• express a logical understanding of how the technical parts of computer-based information systems work, their principal structures and components, including contemporary technologies for information storage, processing and communications
  • explain the various functions of systems and network software and various classes of businessoriented application packages
  • describe fundamental principles that can be applied to ensure that security and personal privacy is respected in information systems
  • explain the tasks required when undertaking the establishment of a new information system and be able to contrast alternative approaches to development
  • describe and justify a range of professional roles in information systems development activity, and their changing nature, reflecting in part changes in technology use in and between organisations
  • discuss the social, organisational, legal and economic context of computer use and be able to debate the significance of information and communications technologies on the economy and society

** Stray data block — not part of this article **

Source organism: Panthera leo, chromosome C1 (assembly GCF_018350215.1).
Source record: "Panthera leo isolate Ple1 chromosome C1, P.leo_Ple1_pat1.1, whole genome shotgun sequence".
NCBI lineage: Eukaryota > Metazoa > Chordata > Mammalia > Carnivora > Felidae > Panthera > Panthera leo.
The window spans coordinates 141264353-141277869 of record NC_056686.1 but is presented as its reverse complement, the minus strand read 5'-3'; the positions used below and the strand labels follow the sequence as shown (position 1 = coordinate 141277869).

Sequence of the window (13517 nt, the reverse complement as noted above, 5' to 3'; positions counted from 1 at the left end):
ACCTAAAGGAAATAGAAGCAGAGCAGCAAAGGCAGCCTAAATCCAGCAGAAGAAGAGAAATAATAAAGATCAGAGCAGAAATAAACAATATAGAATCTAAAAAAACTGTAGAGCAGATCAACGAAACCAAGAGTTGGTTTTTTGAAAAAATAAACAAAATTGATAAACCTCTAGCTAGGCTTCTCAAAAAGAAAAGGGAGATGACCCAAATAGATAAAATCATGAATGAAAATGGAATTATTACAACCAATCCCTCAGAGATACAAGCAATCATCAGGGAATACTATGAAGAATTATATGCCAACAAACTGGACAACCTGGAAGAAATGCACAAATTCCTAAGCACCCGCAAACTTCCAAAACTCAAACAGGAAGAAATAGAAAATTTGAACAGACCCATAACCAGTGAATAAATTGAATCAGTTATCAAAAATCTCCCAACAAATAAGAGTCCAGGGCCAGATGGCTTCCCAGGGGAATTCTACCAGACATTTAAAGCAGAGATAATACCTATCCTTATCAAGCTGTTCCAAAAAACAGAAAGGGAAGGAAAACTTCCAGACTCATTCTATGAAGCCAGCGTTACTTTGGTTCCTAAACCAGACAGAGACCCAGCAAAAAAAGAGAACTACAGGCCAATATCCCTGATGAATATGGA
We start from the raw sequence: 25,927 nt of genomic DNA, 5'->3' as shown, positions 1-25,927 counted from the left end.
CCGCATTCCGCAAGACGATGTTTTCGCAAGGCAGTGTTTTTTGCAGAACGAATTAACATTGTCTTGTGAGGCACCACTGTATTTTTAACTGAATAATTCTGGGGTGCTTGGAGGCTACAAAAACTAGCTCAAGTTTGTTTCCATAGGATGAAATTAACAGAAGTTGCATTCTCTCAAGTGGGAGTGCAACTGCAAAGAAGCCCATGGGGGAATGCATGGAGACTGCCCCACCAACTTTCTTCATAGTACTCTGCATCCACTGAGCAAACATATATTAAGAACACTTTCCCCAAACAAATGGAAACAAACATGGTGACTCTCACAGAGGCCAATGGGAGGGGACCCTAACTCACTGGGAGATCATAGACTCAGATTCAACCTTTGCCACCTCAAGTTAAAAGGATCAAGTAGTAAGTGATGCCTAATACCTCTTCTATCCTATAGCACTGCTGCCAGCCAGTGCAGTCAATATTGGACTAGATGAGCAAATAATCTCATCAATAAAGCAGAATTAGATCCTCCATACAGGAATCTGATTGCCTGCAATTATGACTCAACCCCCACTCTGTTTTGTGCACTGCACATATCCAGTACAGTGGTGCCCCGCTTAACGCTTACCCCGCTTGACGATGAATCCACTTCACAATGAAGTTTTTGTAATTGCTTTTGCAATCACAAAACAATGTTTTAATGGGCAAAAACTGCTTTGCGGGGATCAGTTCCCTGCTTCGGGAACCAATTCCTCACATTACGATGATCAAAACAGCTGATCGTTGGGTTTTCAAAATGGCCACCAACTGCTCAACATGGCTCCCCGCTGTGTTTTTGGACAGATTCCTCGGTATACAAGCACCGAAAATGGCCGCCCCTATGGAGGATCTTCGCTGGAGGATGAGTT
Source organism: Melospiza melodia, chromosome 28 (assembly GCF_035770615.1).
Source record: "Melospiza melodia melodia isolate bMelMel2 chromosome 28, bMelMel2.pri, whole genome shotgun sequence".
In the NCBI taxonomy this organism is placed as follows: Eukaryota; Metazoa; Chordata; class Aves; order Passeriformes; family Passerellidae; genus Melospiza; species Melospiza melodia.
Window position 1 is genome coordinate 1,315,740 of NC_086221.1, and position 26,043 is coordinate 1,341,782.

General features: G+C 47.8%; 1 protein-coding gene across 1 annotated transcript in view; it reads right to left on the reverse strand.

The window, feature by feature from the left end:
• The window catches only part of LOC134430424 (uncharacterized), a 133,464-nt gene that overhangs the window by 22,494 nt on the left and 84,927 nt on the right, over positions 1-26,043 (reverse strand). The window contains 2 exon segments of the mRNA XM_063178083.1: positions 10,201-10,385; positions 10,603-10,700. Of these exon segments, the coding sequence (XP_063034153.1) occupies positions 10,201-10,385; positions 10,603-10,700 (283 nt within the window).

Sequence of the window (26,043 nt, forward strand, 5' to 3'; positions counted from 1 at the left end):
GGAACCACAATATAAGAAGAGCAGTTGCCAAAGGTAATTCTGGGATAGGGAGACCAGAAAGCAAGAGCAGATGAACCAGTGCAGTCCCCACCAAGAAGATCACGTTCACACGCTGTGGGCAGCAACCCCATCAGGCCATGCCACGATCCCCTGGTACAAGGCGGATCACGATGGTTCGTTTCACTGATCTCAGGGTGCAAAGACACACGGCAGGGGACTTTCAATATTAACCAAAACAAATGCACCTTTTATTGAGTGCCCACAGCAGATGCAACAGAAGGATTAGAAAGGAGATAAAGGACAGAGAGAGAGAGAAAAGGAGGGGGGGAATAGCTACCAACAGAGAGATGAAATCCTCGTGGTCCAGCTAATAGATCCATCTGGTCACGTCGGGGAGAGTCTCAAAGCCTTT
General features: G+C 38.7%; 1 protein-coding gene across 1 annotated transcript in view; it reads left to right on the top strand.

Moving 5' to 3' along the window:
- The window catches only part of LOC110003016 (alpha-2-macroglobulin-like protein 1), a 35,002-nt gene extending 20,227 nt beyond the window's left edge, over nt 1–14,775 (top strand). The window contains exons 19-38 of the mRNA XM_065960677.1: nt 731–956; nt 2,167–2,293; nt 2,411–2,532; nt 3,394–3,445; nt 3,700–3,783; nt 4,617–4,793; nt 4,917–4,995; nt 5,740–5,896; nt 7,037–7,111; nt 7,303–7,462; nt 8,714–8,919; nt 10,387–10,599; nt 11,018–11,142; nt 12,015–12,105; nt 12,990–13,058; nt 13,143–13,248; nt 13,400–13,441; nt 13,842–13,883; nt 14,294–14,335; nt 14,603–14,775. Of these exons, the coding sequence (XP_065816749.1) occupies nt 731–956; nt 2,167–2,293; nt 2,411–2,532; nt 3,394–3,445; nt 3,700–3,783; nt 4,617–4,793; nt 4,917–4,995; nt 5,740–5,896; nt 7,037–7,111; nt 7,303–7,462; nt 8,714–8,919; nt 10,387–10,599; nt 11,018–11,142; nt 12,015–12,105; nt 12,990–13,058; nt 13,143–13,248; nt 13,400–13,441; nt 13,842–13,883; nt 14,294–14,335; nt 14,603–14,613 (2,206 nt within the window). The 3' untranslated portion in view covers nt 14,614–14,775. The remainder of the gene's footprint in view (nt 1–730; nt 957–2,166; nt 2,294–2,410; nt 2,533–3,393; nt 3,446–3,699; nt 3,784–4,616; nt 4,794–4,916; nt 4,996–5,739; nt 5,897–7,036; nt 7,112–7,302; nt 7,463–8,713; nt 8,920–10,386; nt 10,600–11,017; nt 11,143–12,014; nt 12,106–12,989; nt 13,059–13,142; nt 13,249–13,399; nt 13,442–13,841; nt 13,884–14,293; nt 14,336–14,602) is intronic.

• demonstrate, through project work, understanding of the analysis and design of small projects using database and spreadsheet programs, and the ability to write brief but informative reports on such work.
Course Contents

Course Contents

  • Introduction
    Introduction, information about coursework, a short history of IS
  • Concepts underlying information systems
    Information and data. The "systems" of information systems. Managing data with technologies. Information systems infrastructure: software and services.
  • Information systems in organizations
    What do information systems do? Enterprise scale: architecture and information systems. Governance of information systems. Information systems from a societal perspective. Practical study of information systems. Personal data protection. Mobile operators and their business opportunities based on data. E-procurement systems.
  • Information systems development
    Approaches to the development of information systems. Systems development life cycle. Organising systems development. Modelling techniques for analysis and design. Organisational change.
Assessment Elements

Assessment Elements

  • non-blocking Autumn exam
  • non-blocking Homework assignments
  • non-blocking Classroom activity
  • non-blocking Mock exam
  • non-blocking Final exam